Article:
Whether you are hiring your first employee or your 15th, it’s important to ensure that you are prepared before setting out to add your next team member. As a small business owner, you might not know where to begin with the hiring process, especially if you haven’t had experience in HR.
If you’re in the process of deciding whether or not your business is ready to hire, be sure to check out this blog post to learn the signs that it’s time to hire for your business.
Once you’ve established that it’s time to hire for your business, it’s time to start the hiring process. The first step is to prepare. So before hiring your next employee, be sure to check the items below off of your list.
1. Prepare Your Business
If this is your first hire, there are a few things you need to make sure you have in place before bringing on your first employee.
Make sure you have your EIN
The IRS requires that every business have an EIN, or Employer Identification Number. It’s a unique nine-digit number specific to your business used for tax purposes. If your business is set up as a corporation or partnership, you likely already have your EIN. If not, you can obtain an EIN by applying online.
In addition to obtaining your federal EIN, check to ensure you have properly registered with your state. Each state has a different process for getting a state employer identification number. Head to your state’s labor department website to learn more.
Set up records for withholding taxes
When hiring your first employee, make sure you take taxes into consideration. Before you start your search, you will need have a system for completing and filing tax paperwork in place. Keep in mind, you should hold on to your employment tax records for at least six years.
There are three different types of withholding taxes that you will be responsible for.
- Federal income withholding tax – Your employee will fill out Form W-4 (Employee’s Withholding Certificate). This form asks them how much federal income tax they want withheld from their pay. The employer is then responsible for filing this form with the IRS.
- Federal Wage and Tax Statement – Each year, you are responsible for completing a W-2 for each of your employees. These forms detail their earnings and taxes withheld throughout the year. You must send a copy of the W-2 to each employee by January 31 for the previous year. Then you will send Copy A of the W-2 forms to the Social Security Administration by the last day of February. (If you decide to work with an independent contractor rather than hire an employee, you will complete a 1099-NEC instead of a W-2.)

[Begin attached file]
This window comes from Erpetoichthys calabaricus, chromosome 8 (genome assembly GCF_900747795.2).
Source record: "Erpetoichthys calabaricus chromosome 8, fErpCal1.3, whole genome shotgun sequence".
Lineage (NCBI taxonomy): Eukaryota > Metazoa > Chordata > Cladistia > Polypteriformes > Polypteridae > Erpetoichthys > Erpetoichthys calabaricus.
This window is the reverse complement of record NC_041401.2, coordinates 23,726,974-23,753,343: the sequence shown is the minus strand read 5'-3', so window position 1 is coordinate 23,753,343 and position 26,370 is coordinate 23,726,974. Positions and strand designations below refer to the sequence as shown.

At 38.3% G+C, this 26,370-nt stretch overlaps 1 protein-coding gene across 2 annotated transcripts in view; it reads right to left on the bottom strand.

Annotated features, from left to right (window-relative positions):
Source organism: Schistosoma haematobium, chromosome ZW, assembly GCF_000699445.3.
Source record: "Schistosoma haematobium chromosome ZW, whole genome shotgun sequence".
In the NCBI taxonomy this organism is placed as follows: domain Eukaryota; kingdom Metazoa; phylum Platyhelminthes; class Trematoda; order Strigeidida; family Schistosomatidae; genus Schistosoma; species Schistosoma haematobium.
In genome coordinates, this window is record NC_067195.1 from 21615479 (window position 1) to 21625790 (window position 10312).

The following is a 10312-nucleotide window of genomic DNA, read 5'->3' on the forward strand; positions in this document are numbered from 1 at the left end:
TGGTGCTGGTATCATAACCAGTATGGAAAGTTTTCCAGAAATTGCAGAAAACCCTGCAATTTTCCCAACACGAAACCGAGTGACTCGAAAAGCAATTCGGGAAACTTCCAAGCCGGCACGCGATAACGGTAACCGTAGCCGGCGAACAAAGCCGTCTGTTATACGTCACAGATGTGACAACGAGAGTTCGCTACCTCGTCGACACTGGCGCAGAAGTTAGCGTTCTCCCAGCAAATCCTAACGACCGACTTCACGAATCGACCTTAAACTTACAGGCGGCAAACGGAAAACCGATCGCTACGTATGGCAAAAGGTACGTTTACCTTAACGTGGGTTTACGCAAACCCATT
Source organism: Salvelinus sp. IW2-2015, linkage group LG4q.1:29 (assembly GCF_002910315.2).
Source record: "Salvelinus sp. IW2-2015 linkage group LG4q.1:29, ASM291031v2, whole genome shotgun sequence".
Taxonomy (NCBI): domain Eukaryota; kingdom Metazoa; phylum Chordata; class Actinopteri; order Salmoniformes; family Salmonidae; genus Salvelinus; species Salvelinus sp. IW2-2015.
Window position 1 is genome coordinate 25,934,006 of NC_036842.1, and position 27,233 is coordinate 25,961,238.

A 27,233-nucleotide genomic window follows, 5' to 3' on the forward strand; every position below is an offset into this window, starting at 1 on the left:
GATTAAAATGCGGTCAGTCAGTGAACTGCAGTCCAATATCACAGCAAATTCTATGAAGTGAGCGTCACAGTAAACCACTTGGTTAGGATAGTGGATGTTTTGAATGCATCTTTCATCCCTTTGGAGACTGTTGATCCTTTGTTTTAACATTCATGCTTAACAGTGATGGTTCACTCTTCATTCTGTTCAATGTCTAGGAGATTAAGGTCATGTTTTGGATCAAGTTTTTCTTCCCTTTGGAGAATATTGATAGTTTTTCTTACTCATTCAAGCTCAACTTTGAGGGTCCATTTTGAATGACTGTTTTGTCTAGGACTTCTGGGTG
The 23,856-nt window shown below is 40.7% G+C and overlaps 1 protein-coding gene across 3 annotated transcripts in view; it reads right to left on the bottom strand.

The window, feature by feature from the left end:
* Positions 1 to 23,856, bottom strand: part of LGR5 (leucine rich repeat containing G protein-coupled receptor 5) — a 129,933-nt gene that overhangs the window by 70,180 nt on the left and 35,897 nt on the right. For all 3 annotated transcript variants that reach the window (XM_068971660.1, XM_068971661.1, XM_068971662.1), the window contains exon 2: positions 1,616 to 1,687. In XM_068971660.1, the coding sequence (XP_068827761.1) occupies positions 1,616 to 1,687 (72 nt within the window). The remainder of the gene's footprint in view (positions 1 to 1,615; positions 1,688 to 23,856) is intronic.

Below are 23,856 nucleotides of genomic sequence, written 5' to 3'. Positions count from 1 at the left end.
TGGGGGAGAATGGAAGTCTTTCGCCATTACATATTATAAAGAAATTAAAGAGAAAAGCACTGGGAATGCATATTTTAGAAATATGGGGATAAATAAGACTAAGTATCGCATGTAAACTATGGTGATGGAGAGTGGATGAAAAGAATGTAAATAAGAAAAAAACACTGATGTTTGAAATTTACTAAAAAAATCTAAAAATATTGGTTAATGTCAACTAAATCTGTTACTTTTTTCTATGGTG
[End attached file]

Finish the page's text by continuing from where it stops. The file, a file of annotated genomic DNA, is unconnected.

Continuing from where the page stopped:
- State Taxes – When it comes to income taxes, each state is different. Check your state government’s website to ensure you have correct information and required forms.
Get your paperwork in order
With each new hire, you will need to provide and collect the necessary paperwork. It’s important that you are prepared beforehand and have all of the necessary paperwork in place and ready to go for your new hire.
Rather than shuffling around physical copies of each document, you can use an HRIS (human resources information system) like Gusto, ADP or Paycom. These systems provide all of the paperwork to your new employee in a digital, easy-to-use format, which will help streamline this process.
New hire paperwork can include:
- Direct deposit form
- Non-compete agreement
- Nondisclosure agreement
- Employee handbook
- Consent to drug test
- Acknowledgment form
2. Determine Your Needs
Before you can post a job listing and hire an employee, you need to know what you’re looking for. Start by determining your needs so that you can find the best fit for this role.
What do you need done?
First, determine the specific need you will be filling. Make a list of the tasks that you need done and prioritize those tasks. Which of those cannot be filled by your current team members? Which area of your business do you need the most help in? Is there enough work to require hiring someone full-time? Or will a part-time employee or contractor be sufficient? Based on your answers to these questions, you can move forward with finding the right person to fulfill these needs.